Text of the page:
-Can get a little bit out of control going to the rim. Decision-making has room to improve. Score-first mindset – 1 to 4 assist to turnover ratio. Doesn't always play the most efficient brand of basketball.
-Streaky shooter. A bit of a forward jumper who needs time and space to be accurate. Can improve his ability to shoot off the bounce, especially when contested.
-Emotions get the best of him at times. Will lash out at the refs. Passionate play works for and against him.
-Handle is a bit rigid. Would benefit from developing into more of a combo guard given his size.
-Can be very foul prone defensively. Too aggressive.

Kips stood out as one of the better guard prospects at the cup thanks to his athleticism, aggressive nature, potential as a shooter and defensive activity. Kilps, who is playing with Venspils' second team, will need to eventually either grow or refine his ball skills/playmaking to be considered a legitimate NBA prospect but at 15 he has a lot of time to work on his weaknesses. Kilps' two-way game make him an interesting player to follow as he develops in Latvia.

Kaspar Kitsing, 6-5, SG, Estonian, 2001

-Nice size and frame for a 15-year-old two guard at 6' 5”. Finished the tournament scoring 28.9 points per 40 on 60% from two and 28.6% from three.
-Solid foundational skill set as he's comfortable playing out of ball screens and has a developable stroke from three and in mid-range spots. Good first step.
-Can play at different speeds. Makes an effort to use both hands around the rim.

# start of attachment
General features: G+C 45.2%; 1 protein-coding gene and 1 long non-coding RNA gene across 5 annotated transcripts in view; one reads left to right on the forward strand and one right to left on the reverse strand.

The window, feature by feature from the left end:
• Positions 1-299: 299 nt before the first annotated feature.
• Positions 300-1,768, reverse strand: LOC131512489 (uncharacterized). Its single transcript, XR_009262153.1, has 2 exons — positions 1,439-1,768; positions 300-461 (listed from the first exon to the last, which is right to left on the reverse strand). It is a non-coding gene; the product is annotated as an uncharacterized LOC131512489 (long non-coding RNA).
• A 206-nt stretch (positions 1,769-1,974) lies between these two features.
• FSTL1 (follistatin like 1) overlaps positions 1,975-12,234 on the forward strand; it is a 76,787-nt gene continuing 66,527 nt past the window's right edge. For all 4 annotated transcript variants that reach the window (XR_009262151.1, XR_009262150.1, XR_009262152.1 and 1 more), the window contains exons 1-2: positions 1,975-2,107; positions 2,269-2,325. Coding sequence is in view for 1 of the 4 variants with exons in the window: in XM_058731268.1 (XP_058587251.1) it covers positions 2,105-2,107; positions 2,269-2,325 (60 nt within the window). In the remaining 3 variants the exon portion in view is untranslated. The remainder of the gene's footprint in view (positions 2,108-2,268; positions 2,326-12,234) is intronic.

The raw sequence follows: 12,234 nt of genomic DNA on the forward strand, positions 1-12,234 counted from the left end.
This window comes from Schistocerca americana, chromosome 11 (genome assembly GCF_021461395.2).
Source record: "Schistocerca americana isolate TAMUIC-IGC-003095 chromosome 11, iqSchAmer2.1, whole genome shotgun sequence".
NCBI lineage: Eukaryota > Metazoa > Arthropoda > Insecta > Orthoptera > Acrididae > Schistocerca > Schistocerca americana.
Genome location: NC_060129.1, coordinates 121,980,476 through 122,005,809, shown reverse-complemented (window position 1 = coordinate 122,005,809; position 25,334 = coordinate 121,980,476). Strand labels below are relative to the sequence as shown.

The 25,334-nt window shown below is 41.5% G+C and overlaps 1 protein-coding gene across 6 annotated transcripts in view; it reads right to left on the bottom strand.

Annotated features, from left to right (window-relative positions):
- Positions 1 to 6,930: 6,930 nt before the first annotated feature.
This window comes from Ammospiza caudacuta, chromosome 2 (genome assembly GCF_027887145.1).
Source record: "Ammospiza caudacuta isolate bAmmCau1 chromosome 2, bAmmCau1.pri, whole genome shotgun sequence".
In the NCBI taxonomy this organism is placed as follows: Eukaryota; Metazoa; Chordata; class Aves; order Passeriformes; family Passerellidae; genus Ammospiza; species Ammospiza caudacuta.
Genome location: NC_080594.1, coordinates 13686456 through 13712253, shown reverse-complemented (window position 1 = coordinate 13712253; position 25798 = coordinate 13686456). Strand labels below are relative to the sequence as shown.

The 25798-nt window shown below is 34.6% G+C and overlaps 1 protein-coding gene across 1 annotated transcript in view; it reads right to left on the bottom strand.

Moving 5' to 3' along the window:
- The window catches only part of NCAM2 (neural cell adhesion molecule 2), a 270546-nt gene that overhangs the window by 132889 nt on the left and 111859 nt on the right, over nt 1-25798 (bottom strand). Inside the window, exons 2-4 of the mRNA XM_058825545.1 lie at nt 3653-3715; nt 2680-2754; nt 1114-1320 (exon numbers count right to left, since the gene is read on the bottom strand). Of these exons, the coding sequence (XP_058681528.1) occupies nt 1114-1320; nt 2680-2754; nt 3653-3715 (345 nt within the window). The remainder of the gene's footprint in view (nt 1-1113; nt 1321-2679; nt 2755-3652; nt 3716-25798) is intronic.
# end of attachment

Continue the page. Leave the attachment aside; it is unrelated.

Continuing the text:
-Impressive on ball defender when he digs in. Great feet and sound technique for his age.

-Good not great athlete. Average length.
-Doesn't quite have an elite skill right now. Average stroke, handle and feel. Looking to score rather than playmake for others.
-Not all that physical around the rim. Doesn't get to the free throw line at a high rate.
-Overall game wasn't quite as impressive as his productivity would suggest.
-Somewhat aloof. Not always the best teammate.

The 15-year-old has been playing within the Trento system in Italy for the last couple of years, where he's really developed defensively while polishing his offensive game. Kitsing didn't quite show an elite skill at the Baltic Cup but he's only 15 years old and has a nice foundational skill set to build on moving forward.

Ojars Berzins, 6-3, SG, Latvia, 2001

-A physically mature, polished player, Berzins led the U16 group in scoring at 24.3 points per game.
-At age 15 Berzins has already played a few minutes for Latvian club Valmiera in the Latvian and Baltic Leagues.
-Although undersized for a traditional two guard Berzins is very physically strong for his age at around 6' 3”, 195 lbs. He's able to bully his way to the rim against smaller guards at this level.
-Berzins lives off of pull up mid-range jumpers as he gets excellent elevation and is more than comfortable knocking down 18-footers with defenders draped all over him. Shows some flashes from three, although he's much more of a mid-range guy.
-Decent first step on straight line drives. Can use his body around the rim or finish with floaters.
-Can find teammates out of ball screens when he wants to (4.3 assists per 40), although he's much more of a score-first guard.